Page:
The German government is exploring ways to halt a Chinese grid operator from buying a 20 percent stake in a German rival as concern grows over China’s influence on key industries. China’s state-owned SGCC wants to buy the stake in German high-voltage energy network 50Hertz from Australian infrastructure fund IFM.
The German government is worried about SGCC’s plans because the 50Hertz grid is regarded as critical infrastructure. Although current law allows the government to block investments from non-EU countries under certain conditions, it only applies to purchases of 25 percent or more of a company.
Berlin’s hands appear to be tied. The easiest way to thwart the purchase – SGCC has already signed a purchase agreement with IFM, sources say – would be for Belgian network operator Elia, which owns 80 percent of 50Hertz, to exercise its right of first refusal on the stake by mid-July.
Elia is balking at shouldering the financial burden but the government is looking at whether or not Elia could park the stake with German reconstruction bank KfW, sources say. Other options, such as guarantees, are also under consideration in Berlin. The German economics ministry, 50Hertz, Elia and KfW all declined to comment.
Economics Minister Peter Altmaier told fellow conservative lawmakers last week he “personally has a problem” with critical infrastructure falling into the hands of investors whose real backers weren’t known and where it wasn’t clear what action they would take in unforeseeable circumstances. He mentioned 50Hertz specifically. Mr. Altmaier said this week it was unclear whether SGCC could be stopped. “I don’t know if I can do it,” he said.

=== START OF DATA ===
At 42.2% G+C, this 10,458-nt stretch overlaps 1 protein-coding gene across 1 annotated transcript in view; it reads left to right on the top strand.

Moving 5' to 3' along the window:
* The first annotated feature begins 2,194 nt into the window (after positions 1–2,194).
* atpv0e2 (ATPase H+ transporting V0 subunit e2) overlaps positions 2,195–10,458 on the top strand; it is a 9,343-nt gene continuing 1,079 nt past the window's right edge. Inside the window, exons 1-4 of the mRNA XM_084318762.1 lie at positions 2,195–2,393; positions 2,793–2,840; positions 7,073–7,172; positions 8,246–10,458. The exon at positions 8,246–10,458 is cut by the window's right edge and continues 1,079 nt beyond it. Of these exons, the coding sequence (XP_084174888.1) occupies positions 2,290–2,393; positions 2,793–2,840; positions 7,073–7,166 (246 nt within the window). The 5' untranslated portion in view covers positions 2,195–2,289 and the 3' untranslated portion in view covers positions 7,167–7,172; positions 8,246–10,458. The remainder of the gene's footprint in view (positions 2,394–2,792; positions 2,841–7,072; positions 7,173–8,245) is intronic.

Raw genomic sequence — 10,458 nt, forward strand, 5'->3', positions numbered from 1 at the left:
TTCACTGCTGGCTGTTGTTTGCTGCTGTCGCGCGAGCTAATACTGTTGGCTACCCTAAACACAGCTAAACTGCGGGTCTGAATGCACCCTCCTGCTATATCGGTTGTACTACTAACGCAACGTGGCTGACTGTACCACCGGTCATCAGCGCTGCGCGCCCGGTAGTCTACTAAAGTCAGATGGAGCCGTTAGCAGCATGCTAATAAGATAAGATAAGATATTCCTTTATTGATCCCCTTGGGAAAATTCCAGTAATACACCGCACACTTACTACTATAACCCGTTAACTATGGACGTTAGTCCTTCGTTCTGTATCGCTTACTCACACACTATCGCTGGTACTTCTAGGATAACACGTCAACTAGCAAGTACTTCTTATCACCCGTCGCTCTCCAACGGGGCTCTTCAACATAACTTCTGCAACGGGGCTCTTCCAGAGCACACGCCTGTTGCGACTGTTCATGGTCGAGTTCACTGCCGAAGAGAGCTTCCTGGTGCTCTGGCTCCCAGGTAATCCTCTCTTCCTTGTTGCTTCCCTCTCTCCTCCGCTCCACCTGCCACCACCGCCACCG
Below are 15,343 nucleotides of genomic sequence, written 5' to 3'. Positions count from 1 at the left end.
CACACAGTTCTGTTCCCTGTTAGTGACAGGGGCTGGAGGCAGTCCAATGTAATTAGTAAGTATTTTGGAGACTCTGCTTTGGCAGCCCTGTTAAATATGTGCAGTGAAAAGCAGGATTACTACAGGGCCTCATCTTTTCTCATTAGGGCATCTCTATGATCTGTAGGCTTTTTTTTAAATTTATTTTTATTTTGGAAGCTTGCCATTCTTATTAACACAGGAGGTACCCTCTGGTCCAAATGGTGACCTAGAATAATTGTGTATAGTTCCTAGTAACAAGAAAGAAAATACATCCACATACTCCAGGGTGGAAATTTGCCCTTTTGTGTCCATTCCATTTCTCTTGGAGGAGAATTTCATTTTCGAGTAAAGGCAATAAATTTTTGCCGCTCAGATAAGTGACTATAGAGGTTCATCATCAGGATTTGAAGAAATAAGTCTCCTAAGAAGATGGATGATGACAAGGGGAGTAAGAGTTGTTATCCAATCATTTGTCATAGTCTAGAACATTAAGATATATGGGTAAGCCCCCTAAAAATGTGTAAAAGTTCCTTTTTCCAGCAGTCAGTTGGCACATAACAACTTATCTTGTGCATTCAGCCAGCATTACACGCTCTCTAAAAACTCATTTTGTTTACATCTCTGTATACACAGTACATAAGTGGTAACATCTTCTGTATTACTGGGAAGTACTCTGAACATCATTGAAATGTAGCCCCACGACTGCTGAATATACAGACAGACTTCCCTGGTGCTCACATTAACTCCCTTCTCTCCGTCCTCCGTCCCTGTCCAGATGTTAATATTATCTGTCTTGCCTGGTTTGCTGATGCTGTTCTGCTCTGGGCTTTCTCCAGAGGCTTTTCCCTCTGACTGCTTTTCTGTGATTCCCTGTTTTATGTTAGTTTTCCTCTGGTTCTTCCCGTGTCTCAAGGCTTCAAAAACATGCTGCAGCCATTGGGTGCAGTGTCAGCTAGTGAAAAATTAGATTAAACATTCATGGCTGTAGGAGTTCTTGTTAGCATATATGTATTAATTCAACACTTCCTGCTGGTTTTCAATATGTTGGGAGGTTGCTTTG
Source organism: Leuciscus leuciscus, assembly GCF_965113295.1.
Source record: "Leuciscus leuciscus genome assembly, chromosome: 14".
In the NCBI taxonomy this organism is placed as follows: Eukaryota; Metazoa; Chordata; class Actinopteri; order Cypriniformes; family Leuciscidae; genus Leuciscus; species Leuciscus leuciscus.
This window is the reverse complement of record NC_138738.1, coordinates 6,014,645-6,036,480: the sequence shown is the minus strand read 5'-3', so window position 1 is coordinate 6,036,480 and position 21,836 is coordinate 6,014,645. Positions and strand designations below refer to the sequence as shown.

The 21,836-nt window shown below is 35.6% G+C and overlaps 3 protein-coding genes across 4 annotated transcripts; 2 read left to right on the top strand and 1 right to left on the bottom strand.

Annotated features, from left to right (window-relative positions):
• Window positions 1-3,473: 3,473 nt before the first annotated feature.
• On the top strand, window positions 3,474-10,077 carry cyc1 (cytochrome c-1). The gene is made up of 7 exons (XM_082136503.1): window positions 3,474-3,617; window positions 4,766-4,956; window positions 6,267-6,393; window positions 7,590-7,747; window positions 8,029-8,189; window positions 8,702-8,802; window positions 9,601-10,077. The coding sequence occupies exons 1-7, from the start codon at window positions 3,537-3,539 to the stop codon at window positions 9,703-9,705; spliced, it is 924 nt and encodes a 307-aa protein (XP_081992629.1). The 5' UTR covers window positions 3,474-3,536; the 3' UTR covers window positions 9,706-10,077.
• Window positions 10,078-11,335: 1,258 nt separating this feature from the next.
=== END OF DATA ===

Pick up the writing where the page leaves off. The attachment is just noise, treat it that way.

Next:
50Hertz is one of Germany’s four grid operators alongside Amprion, Tennet and TransnetBW. They have a key role in Germany’s green energy revolution and plan to invest billions of euros in expanding the power grid in the coming years, building lines capable of shifting renewable power from the windy north to the industrial south and west.
50Hertz in particular has world-renowned expertise in integrating renewables into the grid.
Try, try again
SGCC operates the world’s biggest high-voltage network and covers 80 percent of the Chinese market. It employs some 900,000 people and has stakes in firms in South America, Australia, the Philippines, Italy, Portugal and Greece.
This is SGCC’s second attempt to buy a 20 percent stake in 50Hertz after a previous bid failed in March. That stake too had been put up for sale by IFM, which then still held 40 percent. Elia swooped in and bought it instead, raising its stake to 80 percent, following pressure from the German government.
The Belgians paid close to €1 billion ($1.16 billion) for that tranche — a lucrative deal for IFM, which industry sources said paid only one sixth of that sum when it purchased it in 2010. Given that, it’s little wonder that Elia is balking at stepping in a second time.
Thomas Sigmund is the bureau chief in Berlin, where he directs political coverage. Klaus Stratmann covers the energy market and is deputy chief of Handelsblatt’s political desk in Berlin.To contact the authors: firstname.lastname@example.org, email@example.com